Close-up of someone holding naloxone nasal spray. (Courtesy of NIH/NIDA)
Bystanders who witness an opioid overdose in a public space, restaurant or workplace only have one option under existing state law: call 911 and wait for help to arrive.
But waiting puts lives at risk, said Rep. Brian Mulder, R-Sioux Falls.
Under current law, medications used to treat opioid overdoses in emergency situations — such as naloxone, often delivered as Narcan nasal spray — are only able to be purchased and carried by first responders, nurses and people who know someone at risk of overdose.
That will change on July 1.
Mulder introduced and passed a bill through the South Dakota Legislature this session that will allow employers to purchase opioid antagonists and make them available for employees or members of the public to use in an emergency. The bill sailed through the House and Senate with unanimous approval, and Gov. Kristi Noem signed the bill into law on March 8.
“I saw it as a win-win for the public to access this and administer it to people in need as soon as possible,” Mulder said.
Mulder originally started working on the bill with Avera Health to expand access to Narcan to assisted living facilities, where residents could overdose because of a bad reaction to a drug but don’t have direct access to a nurse, said Avera Vice President of Public Policy Kim Malsam-Rysdon.
Narcan is poised to be sold over the counter, after a committee of advisers to the Food and Drug Administration last month voted in favor of making Narcan available without a prescription. However, Malsam-Rysdon didn’t see the point in waiting, since it could be years until that happens.
“Why wait?” Malsam-Rysdon said.
Mulder wanted to make it more accessible. He envisions making opioid antagonists widely available, like the ubiquitous nature of defibrillators for cardiac arrests in a public space.
Opioids include prescription medications, heroin and fentanyl. Opioid-related deaths continue to grow in South Dakota and have doubled from 21 to 43 in the last decade.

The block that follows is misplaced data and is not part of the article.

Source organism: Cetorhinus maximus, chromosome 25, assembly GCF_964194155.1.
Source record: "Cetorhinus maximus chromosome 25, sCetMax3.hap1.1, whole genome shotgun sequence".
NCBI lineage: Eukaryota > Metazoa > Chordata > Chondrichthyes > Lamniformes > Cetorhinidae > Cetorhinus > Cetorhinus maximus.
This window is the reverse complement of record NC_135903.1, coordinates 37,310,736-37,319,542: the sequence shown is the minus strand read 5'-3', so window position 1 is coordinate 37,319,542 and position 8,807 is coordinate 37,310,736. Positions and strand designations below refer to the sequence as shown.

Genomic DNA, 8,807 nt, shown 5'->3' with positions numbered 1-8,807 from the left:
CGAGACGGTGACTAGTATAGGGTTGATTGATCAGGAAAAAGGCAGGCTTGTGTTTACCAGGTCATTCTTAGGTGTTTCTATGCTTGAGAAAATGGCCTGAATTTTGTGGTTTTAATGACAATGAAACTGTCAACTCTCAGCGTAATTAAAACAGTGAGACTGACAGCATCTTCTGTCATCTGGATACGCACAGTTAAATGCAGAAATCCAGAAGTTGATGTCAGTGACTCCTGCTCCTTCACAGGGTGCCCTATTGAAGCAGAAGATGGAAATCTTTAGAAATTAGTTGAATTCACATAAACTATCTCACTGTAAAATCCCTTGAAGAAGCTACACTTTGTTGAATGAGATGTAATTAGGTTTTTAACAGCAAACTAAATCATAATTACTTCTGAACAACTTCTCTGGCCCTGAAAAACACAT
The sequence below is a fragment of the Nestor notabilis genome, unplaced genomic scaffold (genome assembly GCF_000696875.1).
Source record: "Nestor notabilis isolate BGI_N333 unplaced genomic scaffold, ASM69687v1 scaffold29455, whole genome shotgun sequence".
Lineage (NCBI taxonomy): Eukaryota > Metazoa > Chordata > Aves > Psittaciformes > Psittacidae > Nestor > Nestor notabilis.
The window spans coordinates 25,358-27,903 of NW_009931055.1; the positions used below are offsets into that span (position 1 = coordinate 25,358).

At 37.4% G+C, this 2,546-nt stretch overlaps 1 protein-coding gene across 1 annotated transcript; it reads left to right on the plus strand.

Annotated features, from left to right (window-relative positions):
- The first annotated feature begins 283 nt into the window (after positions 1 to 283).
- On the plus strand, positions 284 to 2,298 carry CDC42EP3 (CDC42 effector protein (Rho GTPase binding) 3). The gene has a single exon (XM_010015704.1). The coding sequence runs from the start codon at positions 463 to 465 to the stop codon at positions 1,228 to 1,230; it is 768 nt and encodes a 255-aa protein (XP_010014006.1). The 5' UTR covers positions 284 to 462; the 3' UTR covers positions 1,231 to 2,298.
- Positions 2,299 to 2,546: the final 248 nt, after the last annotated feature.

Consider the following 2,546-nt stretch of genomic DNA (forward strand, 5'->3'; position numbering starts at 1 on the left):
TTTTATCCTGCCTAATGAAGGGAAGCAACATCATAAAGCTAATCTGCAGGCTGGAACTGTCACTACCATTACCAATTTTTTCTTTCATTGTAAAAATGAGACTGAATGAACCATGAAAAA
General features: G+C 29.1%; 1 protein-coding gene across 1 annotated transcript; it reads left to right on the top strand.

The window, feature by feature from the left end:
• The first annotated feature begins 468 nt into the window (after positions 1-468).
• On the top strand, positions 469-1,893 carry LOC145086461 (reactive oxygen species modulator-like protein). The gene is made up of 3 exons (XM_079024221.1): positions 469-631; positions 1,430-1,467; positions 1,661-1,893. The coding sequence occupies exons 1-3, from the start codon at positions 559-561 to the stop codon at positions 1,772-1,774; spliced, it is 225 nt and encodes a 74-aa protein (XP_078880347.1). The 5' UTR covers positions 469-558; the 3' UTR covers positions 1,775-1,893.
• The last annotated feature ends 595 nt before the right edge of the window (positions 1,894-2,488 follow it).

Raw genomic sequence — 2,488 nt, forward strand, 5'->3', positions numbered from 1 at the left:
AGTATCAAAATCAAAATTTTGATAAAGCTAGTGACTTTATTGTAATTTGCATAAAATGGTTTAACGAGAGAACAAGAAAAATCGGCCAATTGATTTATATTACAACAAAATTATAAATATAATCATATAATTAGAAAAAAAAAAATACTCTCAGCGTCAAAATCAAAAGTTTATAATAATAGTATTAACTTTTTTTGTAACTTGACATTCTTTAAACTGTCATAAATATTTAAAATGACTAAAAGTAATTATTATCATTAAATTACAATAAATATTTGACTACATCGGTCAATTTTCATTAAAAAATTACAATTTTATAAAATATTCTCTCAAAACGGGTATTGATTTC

“The only number I can think is appropriate in that statistic is zero,” said Matt Stanley, psychiatrist and clinical vice president of behavioral health services at Avera.
Malsam-Rysdon and Stanley emphasized that Narcan does not have a negative effect on someone if it’s administered and they aren’t actually suffering from an opioid overdose. The medication also does not give people the sensation of a high — it actually kicks them right into withdrawal — and is relatively easy to administer with instructions.
“We have to do everything we can in terms of resources to control this,” Stanley said. “These are lives that shouldn’t be lost.”
Mulder envisions Narcan will be beneficial in spaces such as homeless shelters, bars or restaurants that vulnerable populations frequent, or at companies such as Mulder’s employer, Volunteers of America-Dakotas, which offers residential treatment programs and assessments for people with chemical dependency issues.
The state Department of Health is redeveloping training for the public, and the “Avoid Opioid” media campaign will be updated to include awareness about the availability of Narcan and how it works, said Director of the Division of Healthcare Access Emily Kiel.
“Our department and the Department of Social Services are collaborating to promote and improve access to naloxone across South Dakota,” Kiel wrote in an emailed statement. “True to the recent legislation, these efforts will increase for targeted populations, including employers.”
Avera does not have any intentions to spread awareness about the bill to South Dakota employers, and the Greater Sioux Falls Chamber of Commerce also does not plan to give word to its members, said Jennie Doyen, chamber vice president of member services.
Stanley said it isn’t necessary that opioid antagonists are everywhere or that every employer takes advantage of the law. He said the beauty of the bill is that it isn’t a mandate, so employers decide what their employees and customers need.
Employers need a standing order from a provider before purchasing the medication. A can of Narcan nasal spray can range from $25 to $80.
How the medicine is stored will be up to the business. It can be stored in emergency kits or in a Narcan dispenser, which is what Avera has in its addiction care center, Stanley said. Other states have installed Narcan boxes and Narcan vending machines in public spaces.
“You just have to think we’re going to be even more impactful the more available this is,” Malsam-Rysdon said.
Update: This article was updated after it originally published to include comments from the South Dakota Department of Health about increasing awareness efforts about Narcan’s availability for the public and employers.
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